Ode on Melancholy
by John Keats

No, no, go not to Lethe, neither twist
Wolf's-bane, tight-rooted, for its poisonous wine;
Nor suffer thy pale forehead to be kissed
By nightshade, ruby grape of Proserpine;
Make not your rosary of yew-berries,
Nor let the beetle nor the death-moth be
Your mournful Psyche, nor the downy owl
A partner in your sorrow's mysteries;
For shade to shade will come too drowsily,
And drown the wakeful anguish of the soul.

But when the melancholy fit shall fall
Sudden from heaven like a weeping cloud,
That fosters the droop-headed flowers all,
And hides the green hill in an April shroud;
Then glut thy sorrow on a morning rose,
Or on the rainbow of the salt sand-wave,
Or on the wealth of globed peonies;
Or if thy mistress some rich anger shows,
Imprison her soft hand, and let her rave,
And feed deep, deep upon her peerless eyes.

She dwells with Beauty -Beauty that must die;
And Joy, whose hand is ever at his lips
Bidding adieu; and aching Pleasure nigh,
Turning to poison while the bee-mouth sips:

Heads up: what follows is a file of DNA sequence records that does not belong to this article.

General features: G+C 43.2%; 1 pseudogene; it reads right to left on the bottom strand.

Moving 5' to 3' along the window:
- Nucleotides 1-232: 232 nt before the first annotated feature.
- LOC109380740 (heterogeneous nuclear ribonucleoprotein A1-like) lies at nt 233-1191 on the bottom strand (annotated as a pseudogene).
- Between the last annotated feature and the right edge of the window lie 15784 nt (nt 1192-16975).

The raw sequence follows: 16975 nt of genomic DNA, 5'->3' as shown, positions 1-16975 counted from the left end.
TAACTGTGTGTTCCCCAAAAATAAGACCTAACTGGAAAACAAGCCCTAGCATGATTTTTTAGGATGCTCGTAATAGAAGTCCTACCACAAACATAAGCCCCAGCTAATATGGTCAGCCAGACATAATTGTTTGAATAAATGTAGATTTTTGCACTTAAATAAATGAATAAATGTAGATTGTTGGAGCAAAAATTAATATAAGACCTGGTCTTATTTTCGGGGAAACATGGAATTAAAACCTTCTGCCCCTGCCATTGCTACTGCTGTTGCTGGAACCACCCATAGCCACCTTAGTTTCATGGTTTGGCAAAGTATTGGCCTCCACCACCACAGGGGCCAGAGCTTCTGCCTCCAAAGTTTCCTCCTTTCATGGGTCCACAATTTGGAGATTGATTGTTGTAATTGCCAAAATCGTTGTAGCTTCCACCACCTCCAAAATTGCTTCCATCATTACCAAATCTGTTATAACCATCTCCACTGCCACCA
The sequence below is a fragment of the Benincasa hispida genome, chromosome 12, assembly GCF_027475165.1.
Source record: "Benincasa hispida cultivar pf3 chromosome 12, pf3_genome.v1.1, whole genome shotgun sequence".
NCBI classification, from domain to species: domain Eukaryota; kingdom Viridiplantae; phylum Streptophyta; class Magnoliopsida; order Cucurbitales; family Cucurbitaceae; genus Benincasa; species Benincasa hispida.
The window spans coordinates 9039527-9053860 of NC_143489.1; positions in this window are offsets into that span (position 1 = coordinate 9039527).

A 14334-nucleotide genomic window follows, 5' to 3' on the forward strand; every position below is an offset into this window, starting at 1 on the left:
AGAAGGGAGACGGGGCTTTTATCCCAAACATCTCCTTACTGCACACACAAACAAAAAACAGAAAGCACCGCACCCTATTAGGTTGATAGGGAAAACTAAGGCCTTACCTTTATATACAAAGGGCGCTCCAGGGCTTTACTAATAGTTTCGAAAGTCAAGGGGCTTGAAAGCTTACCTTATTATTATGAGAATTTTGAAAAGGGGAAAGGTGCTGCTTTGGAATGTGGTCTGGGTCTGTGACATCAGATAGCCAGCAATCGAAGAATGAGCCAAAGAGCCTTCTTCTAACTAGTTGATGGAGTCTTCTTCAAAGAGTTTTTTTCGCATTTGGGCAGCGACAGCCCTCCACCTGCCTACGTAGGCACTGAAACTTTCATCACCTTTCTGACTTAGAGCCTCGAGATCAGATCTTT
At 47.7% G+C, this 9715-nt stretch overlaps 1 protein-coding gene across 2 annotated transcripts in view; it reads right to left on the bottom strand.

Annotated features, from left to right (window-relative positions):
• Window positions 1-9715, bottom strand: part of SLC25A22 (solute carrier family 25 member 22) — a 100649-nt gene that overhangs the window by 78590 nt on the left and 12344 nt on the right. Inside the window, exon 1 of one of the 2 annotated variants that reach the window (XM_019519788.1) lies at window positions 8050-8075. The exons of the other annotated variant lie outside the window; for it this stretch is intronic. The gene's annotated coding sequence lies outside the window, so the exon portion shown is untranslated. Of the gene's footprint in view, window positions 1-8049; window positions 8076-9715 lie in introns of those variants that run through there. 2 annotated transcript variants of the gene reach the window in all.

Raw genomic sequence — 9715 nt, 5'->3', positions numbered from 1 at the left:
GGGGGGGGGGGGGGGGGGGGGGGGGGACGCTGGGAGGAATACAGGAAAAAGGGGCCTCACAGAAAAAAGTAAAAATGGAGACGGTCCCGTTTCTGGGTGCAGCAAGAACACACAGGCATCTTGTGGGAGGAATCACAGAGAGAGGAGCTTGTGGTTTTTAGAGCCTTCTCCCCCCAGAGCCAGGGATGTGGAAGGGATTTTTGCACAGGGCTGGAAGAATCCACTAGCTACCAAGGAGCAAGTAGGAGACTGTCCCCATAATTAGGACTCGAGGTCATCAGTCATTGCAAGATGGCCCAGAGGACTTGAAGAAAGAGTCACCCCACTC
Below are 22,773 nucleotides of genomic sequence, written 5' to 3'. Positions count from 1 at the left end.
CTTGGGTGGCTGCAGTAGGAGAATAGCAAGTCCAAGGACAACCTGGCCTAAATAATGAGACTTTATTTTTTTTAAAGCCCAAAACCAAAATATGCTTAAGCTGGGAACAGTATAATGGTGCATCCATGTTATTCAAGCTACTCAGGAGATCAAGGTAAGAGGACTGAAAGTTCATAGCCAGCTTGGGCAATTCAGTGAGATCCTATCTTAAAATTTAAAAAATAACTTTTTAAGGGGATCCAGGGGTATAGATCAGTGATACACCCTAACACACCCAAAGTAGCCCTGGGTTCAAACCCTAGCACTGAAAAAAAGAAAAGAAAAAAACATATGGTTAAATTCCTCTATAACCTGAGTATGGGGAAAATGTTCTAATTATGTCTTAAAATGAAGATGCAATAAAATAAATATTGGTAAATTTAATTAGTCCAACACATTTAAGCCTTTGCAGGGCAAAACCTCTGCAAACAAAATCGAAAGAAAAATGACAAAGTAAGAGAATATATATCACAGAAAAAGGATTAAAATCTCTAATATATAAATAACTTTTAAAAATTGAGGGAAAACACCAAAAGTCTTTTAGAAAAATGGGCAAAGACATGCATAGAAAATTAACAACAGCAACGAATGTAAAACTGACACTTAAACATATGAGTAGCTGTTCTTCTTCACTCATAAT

Ay, in the very temple of Delight
Veiled Melancholy has her sovran shrine,
Though seen of none save him whose strenuous tongue
Can burst Joy's grape against his palate fine:
His soul shall taste the sadness of her might,
And be among her cloudy trophies hung.

The thing I love about this poem is that it reminds us of the transitory nature of life and the illusiveness of happiness. It also lets us know that it is ok (even preferable) to embrace melancholy and not avoid it. This is because the more fully one experiences melancholy, the more intensley one can enjoy the next shortlived moment of happiness that comes along.



The following user would like to thank Jeremy for this post:
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Sun Aug 17, 2008 10:19 pm
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Jeremy wrote:
Quote:
The thing I love about this poem is that it reminds us of the transitory nature of life and the elusiveness of happiness. It also lets us know that it is ok (even preferable) to embrace melancholy and not avoid it. This is because the more fully one experiences melancholy, the more intensely one can enjoy the next shortlived moment of happiness that comes along.